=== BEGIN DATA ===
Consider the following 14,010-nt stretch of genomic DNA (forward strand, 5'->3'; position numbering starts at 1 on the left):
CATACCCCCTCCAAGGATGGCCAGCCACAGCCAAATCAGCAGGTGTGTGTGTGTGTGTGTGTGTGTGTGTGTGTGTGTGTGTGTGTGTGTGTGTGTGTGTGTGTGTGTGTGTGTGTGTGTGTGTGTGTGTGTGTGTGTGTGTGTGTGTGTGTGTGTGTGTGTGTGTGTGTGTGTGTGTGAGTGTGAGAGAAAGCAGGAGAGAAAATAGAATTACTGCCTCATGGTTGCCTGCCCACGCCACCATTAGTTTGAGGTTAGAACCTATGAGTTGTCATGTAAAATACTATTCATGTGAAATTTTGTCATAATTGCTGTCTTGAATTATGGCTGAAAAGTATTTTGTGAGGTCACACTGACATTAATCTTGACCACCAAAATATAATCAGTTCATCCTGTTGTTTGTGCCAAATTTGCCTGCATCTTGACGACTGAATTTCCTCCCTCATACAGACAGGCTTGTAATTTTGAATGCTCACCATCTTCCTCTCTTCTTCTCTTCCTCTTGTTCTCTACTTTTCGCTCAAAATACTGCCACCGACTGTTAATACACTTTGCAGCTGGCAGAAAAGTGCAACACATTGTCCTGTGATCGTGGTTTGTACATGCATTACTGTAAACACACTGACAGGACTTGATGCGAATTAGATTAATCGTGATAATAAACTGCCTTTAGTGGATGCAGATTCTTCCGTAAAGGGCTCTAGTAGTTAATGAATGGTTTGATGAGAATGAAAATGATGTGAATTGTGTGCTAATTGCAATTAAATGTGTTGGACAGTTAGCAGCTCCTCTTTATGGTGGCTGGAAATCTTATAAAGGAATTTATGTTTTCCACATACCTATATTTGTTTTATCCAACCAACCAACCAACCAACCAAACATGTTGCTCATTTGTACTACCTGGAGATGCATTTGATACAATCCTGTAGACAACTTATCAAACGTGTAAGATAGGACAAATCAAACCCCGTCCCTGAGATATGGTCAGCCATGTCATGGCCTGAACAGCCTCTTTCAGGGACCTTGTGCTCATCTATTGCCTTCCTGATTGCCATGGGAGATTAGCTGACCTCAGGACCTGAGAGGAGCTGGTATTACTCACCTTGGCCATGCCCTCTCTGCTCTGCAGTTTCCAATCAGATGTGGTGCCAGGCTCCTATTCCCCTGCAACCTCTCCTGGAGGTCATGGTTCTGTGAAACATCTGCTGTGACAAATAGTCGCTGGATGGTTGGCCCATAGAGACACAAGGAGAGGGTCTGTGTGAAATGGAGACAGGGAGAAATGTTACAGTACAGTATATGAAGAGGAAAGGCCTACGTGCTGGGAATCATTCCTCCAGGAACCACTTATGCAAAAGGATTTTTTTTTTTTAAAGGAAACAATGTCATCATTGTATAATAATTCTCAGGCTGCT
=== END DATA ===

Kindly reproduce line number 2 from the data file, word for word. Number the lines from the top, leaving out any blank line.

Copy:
CATACCCCCTCCAAGGATGGCCAGCCACAGCCAAATCAGCAGGTGTGTGTGTGTGTGTGTGTGTGTGTGTGTGTGTGTGTGTGTGTGTGTGTGTGTGTGTGTGTGTGTGTGTGTGTGTGTGTGTGTGTGTGTGTGTGTGTGTGTGTGTGTGTGTGTGTGTGTGTGTGTGTGTGTGTGTGAGTGTGAGAGAAAGCAGGAGAGAAAATAGAATTACTGCCTCATGGTTGCCTGCCCACGCCACCATTAGTTTGAGGTTAGAACCTATGAGTTGTCATGTAAAATACTATTCATGTGAAATTTTGTCATAATTGCTGTCTTGAATTATGGCTGAAAAGTATTTTGTGAGGTCACACTGACATTAATCTTGACCACCAAAATATAATCAGTTCATCCTGTTGTTTGTGCCAAATTTGCCTGCATCTTGACGACTGAATTTCCTCCCTCATACAGACAGGCTTGTAATTTTGAATGCTCACCATCTTCCTCTCTTCTTCTCTTCCTCTTGTTCTCTACTTTTCGCTCAAAATACTGCCACCGACTGTTAATACACTTTGCAGCTGGCAGAAAAGTGCAACACATTGTCCTGTGATCGTGGTTTGTACATGCATTACTGTAAACACACTGACAGGACTTGATGCGAATTAGATTAATCGTGATAATAAACTGCCTTTAGTGGATGCAGATTCTTCCGTAAAGGGCTCTAGTAGTTAATGAATGGTTTGATGAGAATGAAAATGATGTGAATTGTGTGCTAATTGCAATTAAATGTGTTGGACAGTTAGCAGCTCCTCTTTATGGTGGCTGGAAATCTTATAAAGGAATTTATGTTTTCCACATACCTATATTTGTTTTATCCAACCAACCAACCAACCAACCAAACATGTTGCTCATTTGTACTACCTGGAGATGCATTTGATACAATCCTGTAGACAACTTATCAAACGTGTAAGATAGGACAAATCAAACCCCGTCCCTGAGATATGGTCAGCCATGTCATGGCCTGAACAGCCTCTTTCAGGGACCTTGTGCTCATCTATTGCCTTCCTGATTGCCATGGGAGATTAGCTGACCTCAGGACCTGAGAGGAGCTGGTATTACTCACCTTGGCCATGCCCTCTCTGCTCTGCAGTTTCCAATCAGATGTGGTGCCAGGCTCCTATTCCCCTGCAACCTCTCCTGGAGGTCATGGTTCTGTGAAACATCTGCTGTGACAAATAGTCGCTGGATGGTTGGCCCATAGAGACACAAGGAGAGGGTCTGTGTGAAATGGAGACAGGGAGAAATGTTACAGTACAGTATATGAAGAGGAAAGGCCTACGTGCTGGGAATCATTCCTCCAGGAACCACTTATGCAAAAGGATTTTTTTTTTTTAAAGGAAACAATGTCATCATTGTATAATAATTCTCAGGCTGCT